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Western Georgia

Western Georgia map

Imereti encompasses an area of 6,365 sq. km and has a population of 770,000. Separated from Kartli by the Likhi Range, Imereti is the first western province you'll enter driving toward the coast from Tbilisi.

Imeretians have the reputation for being great talkers and jokers, who emphasize their effusive outpourings with an abundance of hand gestures and facial repressions. The Imeretians are known as the most voluble and the most temperamental people in Georgia, and they also consider themselves the most hospitable. A fellow named Chichikia is the hero of all their jokes and tales, and they use him to make fun of others and themselves. They consider themselves the most hospitable and polite of Georgians. They also are known to be the most temperamental.

The history of Imereti is linked to the larger picture of the combined western provinces and throughout history portions of its territory belonged to both Abkhazia and Samegrelo. In the sixth century ВС it was the heart of the Kingdom ol Colchis. The history of this province is perhaps most conveniently understood from looking at the fate of its capital, Kutaisi.

Site of the ancient kingdom of Colchis, and famous as the destination of Jason and the Argonauts in their search for the Golden Fleece, western Georgia has always acted as a conduit for influences from the west into the Caucasus, from the Greeks to St Nino to the Ottoman Turks.

For long periods ruled separately from eastern Georgia, this region was also where the great united Georgian kingdom of the 11th and 12th centuries got its start. Georgia’s two largest cities after Tbilisi – Kutaisi and Batumi – are here, and the country’s lovely semitropical Black Sea coast and the border with Turkey ensure a steady stream of visitors. The coast, especially vibrant, charming Batumi, has become a dynamic holiday and commercial area since Georgian independence. There’s still a standoff in Abkhazia, where civil war and secession have caused enormous tragedy and suffering.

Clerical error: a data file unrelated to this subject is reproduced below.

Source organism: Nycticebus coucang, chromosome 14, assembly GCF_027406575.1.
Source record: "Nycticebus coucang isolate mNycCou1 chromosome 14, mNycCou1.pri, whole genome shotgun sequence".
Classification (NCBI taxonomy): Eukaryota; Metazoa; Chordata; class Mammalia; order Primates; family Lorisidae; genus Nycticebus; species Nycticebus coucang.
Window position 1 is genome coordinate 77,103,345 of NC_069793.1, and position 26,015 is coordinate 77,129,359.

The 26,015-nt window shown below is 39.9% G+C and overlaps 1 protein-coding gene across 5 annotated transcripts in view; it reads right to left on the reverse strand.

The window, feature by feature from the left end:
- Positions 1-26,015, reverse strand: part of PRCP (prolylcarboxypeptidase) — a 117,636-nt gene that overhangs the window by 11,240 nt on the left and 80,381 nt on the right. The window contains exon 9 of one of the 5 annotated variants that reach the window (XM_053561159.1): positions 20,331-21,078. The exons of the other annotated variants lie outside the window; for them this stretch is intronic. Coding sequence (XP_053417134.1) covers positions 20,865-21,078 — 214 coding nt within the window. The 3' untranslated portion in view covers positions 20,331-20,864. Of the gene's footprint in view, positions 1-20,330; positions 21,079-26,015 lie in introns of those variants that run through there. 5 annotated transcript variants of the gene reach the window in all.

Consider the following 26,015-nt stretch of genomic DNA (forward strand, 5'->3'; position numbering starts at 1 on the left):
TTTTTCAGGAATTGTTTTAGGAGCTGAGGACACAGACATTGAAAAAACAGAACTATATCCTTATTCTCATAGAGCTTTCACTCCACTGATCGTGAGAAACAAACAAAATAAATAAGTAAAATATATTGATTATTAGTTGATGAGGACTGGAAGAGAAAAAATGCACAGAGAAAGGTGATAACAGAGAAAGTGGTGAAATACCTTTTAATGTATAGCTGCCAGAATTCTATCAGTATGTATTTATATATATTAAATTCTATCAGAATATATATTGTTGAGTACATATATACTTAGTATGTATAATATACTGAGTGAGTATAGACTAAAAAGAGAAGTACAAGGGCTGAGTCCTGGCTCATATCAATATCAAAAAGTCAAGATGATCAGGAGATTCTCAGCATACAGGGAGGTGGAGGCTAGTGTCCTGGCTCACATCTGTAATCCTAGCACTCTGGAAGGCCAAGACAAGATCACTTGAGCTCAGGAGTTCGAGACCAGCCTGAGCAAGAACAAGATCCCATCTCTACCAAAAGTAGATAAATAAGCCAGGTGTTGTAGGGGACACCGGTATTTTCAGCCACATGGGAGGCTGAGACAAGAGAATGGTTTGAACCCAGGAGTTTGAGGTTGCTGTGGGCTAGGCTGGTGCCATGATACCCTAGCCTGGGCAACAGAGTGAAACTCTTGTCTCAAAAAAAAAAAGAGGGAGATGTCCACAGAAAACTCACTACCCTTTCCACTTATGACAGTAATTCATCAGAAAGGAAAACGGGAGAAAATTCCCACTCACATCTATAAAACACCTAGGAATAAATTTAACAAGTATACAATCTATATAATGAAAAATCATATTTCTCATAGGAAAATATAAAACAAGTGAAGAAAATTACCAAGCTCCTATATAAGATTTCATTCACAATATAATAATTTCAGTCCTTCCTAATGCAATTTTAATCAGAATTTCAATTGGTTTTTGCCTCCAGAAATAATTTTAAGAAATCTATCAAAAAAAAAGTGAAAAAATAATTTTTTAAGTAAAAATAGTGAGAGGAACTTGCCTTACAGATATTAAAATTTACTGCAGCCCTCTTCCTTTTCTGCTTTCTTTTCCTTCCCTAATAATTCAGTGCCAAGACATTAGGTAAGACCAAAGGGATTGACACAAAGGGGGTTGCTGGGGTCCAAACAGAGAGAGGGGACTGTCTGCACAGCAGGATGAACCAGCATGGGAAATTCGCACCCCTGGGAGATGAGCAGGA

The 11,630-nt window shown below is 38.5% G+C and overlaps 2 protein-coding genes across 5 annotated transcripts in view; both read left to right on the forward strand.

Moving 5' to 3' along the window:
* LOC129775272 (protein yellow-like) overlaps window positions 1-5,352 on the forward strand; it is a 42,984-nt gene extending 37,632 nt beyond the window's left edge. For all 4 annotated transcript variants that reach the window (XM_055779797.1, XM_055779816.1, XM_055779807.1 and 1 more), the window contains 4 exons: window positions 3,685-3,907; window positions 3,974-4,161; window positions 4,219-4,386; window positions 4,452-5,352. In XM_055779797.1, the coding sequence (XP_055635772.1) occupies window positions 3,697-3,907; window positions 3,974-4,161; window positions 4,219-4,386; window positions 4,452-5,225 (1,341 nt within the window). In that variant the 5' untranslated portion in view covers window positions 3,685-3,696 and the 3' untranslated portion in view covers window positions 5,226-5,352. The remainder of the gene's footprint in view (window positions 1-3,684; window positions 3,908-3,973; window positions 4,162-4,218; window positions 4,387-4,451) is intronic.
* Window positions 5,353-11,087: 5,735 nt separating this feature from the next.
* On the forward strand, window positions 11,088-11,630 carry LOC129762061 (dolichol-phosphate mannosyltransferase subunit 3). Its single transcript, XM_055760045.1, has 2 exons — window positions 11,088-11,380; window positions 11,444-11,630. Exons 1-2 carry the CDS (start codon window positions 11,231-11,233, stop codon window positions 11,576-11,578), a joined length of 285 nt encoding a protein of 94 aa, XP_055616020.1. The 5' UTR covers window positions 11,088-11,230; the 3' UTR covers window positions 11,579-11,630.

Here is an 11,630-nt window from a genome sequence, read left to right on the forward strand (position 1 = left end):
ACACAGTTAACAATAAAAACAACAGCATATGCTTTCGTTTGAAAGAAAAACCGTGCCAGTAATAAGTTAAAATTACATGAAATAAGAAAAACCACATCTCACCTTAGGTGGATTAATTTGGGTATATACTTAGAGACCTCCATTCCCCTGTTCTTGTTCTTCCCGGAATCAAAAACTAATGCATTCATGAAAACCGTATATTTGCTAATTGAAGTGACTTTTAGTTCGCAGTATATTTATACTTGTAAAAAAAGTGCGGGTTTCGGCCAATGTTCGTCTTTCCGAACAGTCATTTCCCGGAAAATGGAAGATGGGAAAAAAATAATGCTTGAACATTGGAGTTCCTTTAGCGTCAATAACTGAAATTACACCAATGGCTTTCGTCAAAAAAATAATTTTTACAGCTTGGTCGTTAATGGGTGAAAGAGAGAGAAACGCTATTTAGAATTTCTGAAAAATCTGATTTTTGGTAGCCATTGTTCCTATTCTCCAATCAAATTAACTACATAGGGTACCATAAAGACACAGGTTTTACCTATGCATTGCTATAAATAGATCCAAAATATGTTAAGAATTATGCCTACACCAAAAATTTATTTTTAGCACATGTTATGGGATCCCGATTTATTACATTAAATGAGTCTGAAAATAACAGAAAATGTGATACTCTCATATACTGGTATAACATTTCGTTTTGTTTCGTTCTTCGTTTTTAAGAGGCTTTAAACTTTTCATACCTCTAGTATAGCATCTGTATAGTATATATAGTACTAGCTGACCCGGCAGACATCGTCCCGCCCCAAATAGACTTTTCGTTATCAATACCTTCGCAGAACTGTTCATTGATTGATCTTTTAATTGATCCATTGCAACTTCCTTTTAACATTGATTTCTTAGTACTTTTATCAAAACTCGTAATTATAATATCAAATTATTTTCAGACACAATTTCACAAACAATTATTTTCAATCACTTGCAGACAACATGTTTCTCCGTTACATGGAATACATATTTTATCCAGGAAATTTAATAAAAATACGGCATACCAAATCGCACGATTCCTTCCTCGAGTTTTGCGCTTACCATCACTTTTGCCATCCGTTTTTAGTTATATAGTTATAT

The history of western Georgia often unfolded along very different lines from that of the eastern part of the country. Separated from each other by the Likhi Range, the major bridge between the mountains of the Greater and Lesser Caucasus, geographic location often proved tantamount to destiny as both parts of Georgia saw wave after wave of invaders from near and far. As you drive from Tbilisi toward the Black Sea Coast, you enter the western part of the country once you have crossed the Surami Pass and arrived at Imereti.

The four historical provinces of this region share many similarities, not the least of which are their coastal position on the Black Sea, the beneficence of a subtropical climate, their early contact with the classical world through Greek and Roman colonizers and soldiers, and the devastation suffered at the hands of the Ottoman Turks over a 300-year period. As great as the similarities, however, are the differences. The history of each province is extremely complicated. Over a 3,000- year period many boundaries shifted and kingdoms changed.

Today, Kutaisi, the second city of Georgia, is an attractive friendly city which has a few creature comforts to offer the traveller.